[3] « Migration and Remittances: Recent Developments and Outlook » (PDF). 6 October 2016. Retrieved 27 June 2019.

2.2- Doing business with Africa-based entrepreneurs:

 A critical mass of Africans of the diaspora are trained engineers, doctors, and technicians in a wide range of skill areas will be required to build Africa’s infrastructure, factories, health centers, and hospitals, and to power the continent’s overall development. A platform of business exchange between Diaspora and Africa-based entrepreneurs will be a favorable step for every African-development aspiring Country.

2.3- The implication of the diaspora in national Research Laboratories:

The sixth region of Africa is composed of high level professionals and scientists (medical doctors, researchers, and academics)[1], lawyers, and businesspeople. Such platforms should absolutely be created, followed and sponsored. Bringing together the African brain power in and out of the continent in such units will indefinitely consist Think Tanks for the promotion of technological innovation in Africa.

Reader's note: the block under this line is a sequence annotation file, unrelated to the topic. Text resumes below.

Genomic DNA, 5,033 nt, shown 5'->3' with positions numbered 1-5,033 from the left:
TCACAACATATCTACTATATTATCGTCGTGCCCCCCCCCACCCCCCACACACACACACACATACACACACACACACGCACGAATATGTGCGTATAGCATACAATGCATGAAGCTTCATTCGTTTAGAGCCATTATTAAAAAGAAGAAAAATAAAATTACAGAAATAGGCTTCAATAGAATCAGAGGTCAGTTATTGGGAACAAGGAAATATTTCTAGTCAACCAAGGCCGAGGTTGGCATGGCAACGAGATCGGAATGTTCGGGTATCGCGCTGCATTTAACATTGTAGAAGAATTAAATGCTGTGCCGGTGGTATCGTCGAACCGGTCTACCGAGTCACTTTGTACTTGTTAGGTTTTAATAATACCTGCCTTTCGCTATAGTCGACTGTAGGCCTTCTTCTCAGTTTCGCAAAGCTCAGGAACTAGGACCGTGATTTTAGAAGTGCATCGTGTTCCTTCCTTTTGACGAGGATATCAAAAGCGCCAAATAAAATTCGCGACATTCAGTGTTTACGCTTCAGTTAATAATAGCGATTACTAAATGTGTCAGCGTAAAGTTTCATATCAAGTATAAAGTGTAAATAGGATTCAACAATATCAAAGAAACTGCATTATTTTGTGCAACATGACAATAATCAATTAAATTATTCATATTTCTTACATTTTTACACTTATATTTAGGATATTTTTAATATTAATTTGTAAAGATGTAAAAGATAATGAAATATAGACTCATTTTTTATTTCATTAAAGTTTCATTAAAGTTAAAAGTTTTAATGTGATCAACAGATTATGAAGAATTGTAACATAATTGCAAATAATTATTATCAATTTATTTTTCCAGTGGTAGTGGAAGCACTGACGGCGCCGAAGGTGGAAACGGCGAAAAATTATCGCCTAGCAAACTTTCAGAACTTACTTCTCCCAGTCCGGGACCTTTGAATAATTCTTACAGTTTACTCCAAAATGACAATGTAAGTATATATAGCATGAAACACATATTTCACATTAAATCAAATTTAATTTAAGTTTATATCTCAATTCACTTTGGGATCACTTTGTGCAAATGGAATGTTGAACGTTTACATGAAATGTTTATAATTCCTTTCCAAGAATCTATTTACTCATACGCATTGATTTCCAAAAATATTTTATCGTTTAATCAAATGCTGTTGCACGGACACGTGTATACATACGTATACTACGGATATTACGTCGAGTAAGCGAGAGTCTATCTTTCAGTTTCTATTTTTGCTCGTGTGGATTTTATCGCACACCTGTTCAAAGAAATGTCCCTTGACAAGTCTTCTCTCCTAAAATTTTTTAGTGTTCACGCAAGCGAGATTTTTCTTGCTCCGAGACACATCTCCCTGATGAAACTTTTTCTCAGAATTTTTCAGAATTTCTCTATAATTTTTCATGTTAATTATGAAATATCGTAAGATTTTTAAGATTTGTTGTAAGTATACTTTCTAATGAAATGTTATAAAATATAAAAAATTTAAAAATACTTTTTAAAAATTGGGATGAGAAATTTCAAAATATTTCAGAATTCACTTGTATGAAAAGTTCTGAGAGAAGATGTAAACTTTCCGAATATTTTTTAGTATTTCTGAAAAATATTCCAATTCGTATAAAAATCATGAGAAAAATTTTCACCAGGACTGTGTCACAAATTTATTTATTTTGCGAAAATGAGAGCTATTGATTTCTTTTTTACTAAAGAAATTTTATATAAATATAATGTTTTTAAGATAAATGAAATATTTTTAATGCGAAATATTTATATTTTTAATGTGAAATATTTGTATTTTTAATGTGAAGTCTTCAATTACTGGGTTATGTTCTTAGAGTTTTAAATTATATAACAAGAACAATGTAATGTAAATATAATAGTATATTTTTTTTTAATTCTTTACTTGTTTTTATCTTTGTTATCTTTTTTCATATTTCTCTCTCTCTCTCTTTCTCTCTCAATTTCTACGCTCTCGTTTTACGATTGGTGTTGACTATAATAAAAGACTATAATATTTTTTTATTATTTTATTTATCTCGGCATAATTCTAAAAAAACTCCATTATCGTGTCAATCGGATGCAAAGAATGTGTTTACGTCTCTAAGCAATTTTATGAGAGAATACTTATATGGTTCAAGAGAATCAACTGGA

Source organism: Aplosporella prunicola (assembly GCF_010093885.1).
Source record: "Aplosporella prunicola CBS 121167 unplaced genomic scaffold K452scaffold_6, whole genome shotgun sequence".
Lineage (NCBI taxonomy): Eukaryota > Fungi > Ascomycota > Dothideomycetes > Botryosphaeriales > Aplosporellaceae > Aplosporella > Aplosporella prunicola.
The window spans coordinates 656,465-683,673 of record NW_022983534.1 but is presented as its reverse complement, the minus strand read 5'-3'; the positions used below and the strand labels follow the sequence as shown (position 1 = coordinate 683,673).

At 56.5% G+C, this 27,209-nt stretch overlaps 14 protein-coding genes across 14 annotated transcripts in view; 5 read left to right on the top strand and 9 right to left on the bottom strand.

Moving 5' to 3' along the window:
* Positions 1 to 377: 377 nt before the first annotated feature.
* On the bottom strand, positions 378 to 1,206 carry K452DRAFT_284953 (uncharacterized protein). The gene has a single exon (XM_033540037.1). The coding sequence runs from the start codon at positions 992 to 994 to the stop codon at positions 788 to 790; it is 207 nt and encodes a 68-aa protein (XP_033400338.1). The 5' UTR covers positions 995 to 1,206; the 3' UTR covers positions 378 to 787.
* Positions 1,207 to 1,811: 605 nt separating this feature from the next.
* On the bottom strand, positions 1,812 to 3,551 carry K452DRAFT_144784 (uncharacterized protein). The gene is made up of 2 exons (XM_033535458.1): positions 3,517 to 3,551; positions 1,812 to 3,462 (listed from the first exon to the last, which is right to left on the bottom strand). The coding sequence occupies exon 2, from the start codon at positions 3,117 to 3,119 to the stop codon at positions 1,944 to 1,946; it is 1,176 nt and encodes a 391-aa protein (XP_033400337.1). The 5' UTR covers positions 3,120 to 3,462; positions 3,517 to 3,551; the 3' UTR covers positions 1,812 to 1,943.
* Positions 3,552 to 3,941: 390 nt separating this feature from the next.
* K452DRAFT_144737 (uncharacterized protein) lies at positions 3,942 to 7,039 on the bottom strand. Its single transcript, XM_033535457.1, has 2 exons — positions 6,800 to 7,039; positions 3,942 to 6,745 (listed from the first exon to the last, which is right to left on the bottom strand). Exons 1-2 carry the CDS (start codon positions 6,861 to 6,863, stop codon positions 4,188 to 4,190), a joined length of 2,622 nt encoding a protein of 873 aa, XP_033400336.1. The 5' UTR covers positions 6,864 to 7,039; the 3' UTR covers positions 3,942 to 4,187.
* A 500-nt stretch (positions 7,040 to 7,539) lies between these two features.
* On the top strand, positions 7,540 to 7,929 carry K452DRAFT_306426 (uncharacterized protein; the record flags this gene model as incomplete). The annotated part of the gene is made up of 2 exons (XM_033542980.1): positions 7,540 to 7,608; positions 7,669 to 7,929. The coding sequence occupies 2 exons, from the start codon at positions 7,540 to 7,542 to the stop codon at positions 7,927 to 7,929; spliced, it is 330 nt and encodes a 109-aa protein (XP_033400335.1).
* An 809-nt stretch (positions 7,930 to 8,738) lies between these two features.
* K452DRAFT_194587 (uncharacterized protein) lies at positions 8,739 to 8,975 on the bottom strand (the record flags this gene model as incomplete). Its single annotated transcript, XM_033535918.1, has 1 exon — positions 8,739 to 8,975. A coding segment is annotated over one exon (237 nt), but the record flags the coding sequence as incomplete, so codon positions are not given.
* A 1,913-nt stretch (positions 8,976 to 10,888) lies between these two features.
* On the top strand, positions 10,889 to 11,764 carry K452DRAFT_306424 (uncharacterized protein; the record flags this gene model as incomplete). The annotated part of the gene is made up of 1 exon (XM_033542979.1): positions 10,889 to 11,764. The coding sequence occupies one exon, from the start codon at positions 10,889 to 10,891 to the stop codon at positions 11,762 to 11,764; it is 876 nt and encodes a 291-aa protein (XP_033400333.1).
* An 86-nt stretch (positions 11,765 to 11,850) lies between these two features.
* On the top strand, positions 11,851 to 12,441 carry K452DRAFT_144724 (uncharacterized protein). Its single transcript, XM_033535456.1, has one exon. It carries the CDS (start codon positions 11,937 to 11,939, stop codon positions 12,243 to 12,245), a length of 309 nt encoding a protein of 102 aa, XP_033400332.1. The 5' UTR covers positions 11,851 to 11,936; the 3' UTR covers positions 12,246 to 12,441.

In a nutshell, empirical evidence reveals that Diasporas also contributes to the development of Africa in non-economic ways. In particular, leaders of diaspora communities have influenced new thinking about Pan-Africanism and sense of belonging to a strong Africa. Many countries have substantial Diasporas, but not many are proud of it. After all, people tend not to leave a country when it is doing well, so the diaspora is often a reminder of a country’s darker moments. The African Diaspora’s potential economic importance goes well beyond remittances and of course, all these potential benefits and cooperation would not emerge unless governments definitely take their Diasporas more seriously.

[1] Mohamed H. A. Hassan, “Can Science Save Africa?” Science 292, no. 5522 (June 2001): 160,<



  1. African Development Bank Group, Annual Report 2016
  2. African Union 2011. Report of the Technical Experts Meeting on the African Diaspora (TCEM), Pretoria, South Africa, 21–22 February, 2011. Addis Ababa, African Union.
  3. Mohamed H. A. Hassan, “Can Science Save Africa?” Science 292, no. 5522 (June 2001): 160,
  4. Mwagiru, Makumi 2011. Diplomacy of the diaspora: Harnessing diasporas in Kenya’s foreign policy. Diaspora Studies, 4.
  5. Ogom, Raphael 2009. The African Union, African diasporas and the quest for development: In search of the missing link. African Journal of Political Science and International Relations, 3.

Partech, 2019 Africa Tech Venture Capital Report | Partech. [online]